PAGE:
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Film / Jeffrey (1995)

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Jeffrey is a 1995 romantic comedy directed by Christopher Ashley and written by Paul Rudnick, based on the latter's play of the same name.

Set in '90s Manhattan during the height of the AIDS epidemic, Jeffrey (Steven Weber) has vowed celibacy because of his paranoia around the disease. However, he's put to the test when he meets Steve (Michael T. Weiss), an attractive man he laters learns is HIV-positive, forcing him to confront his fear of falling in love someone in the face of inevitable death. Patrick Stewart also stars as Jeffrey's mentor Sterling.

As one of the very few gay-themed films of its era, and one of the fewer to positively portray a gay lifestyle, Jeffrey became a cult hit with LGBTQ audiences. It was also notable for breaking the fourth wall, with Jeffrey often addressing the audience, and its parade of celebrity cameos including Nathan Lane, Christine Baranski, Victor Garber, Kathy Najimy, and Sigourney Weaver.


Jeffrey contains examples of:

  • All Gays Are Promiscuous: Defied by Jeffrey, who is purposefully trying to avoid casual sex at all costs as to avoid contracting HIV/AIDS, but played straight by Victor Garber's "sexual compulsive," who claims he's already given oral sex to three different people in one day at a sex addiction counseling session.
  • Beta Couple: Sterling and Darius are this to Jeffrey and Steve.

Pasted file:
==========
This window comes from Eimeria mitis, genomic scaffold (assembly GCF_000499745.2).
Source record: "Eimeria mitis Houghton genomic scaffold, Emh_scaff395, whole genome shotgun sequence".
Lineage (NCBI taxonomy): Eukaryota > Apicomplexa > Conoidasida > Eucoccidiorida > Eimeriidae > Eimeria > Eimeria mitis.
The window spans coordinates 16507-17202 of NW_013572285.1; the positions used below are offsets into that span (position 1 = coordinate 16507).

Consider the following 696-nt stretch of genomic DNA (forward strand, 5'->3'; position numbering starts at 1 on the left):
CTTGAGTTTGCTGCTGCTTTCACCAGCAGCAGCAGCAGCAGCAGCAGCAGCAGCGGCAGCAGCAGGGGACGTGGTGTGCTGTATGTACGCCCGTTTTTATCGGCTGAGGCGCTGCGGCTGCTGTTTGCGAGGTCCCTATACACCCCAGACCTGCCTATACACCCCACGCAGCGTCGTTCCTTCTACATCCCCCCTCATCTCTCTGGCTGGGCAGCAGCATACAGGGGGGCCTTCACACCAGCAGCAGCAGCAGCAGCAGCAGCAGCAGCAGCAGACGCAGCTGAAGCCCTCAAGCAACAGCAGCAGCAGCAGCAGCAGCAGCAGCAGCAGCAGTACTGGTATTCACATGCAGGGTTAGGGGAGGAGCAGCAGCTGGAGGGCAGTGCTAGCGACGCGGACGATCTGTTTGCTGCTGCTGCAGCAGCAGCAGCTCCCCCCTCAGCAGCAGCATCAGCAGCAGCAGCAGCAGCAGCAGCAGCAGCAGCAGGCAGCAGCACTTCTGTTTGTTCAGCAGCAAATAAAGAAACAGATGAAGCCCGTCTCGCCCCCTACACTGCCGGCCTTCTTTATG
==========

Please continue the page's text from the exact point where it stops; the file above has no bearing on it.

• Bi the Way: In the "It's Just Sex" cutaway, the waiter serving Jeffrey and Sterling at a restaurant clarifies that he identifies as bisexual.
  • Big Damn Kiss: Jeffrey and Steve when they finally do.
  • Breaking the Fourth Wall: Jeffrey often addresses the audience, but Darius also does this himself at one point, which doesn't go noticed or commented upon by Jeffrey.
  • Bury Your Gays: Downplayed. Darius dies of AIDS, but Steve doesn't.
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  • But Not Too Gay: Discussed. When Sterling and Darius suggest they're nonthreatening to straight people, Jeffrey debates them on why gay people should have to make themself palatable to heterosexuals.
  • Camp Gay: Darius is a very flamboyant Broadway actor starring in Cats, contrasting Jeffrey.
  • Cast Full of Gay: Another reason why the film was so notable for its time is the fact that it almost exclusively features gay characters in major roles.
  • Character Title: Simply titled Jeffrey after its main character.
  • Cold Turkeys Are Everywhere: Jeffrey's abstinence is constantly challenged by the men he sees throughout the city, including his gym and a gay funeral.
  • Compressed Abstinence: Jeffrey's vow of abstinence is put to the test when he meets Steve, whom he is very attractive to but hesitant to get involved with.
  • Dead Person Conversation: Jeffrey has one with Darius after he dies, who encourages him to live his life in spite of the looming threat of AIDS.
  • Definitely Just a Cold: Darius shrugs off a bout of sickness that is actually AIDS, and eventually dies.
  • Double Entendre: "Great set," which could either refer to Jeffrey's workout with Steve, or Steve's testicles hanging above Jeffrey's head.
  • First Guy Wins: Steve breaks up with his new boyfriend and ends up with Jeffrey.
  • Forceful Kiss: Steve comes on very strong when he and Jeffrey first meet, which he later apologizes for.
  • Gag Penis: A man at the addiction counseling session claims to have a fourteen inch-long penis.
  • Grand Romantic Gesture: Jeffrey makes a big coup to win back Steve after they stop speaking for a while, which works.
  • Guy-on-Guy Is Hot: After Jeffrey and Steve kiss for the first time at the gym, the film cuts to an audience watching the film, which elicits squeals out of two young women.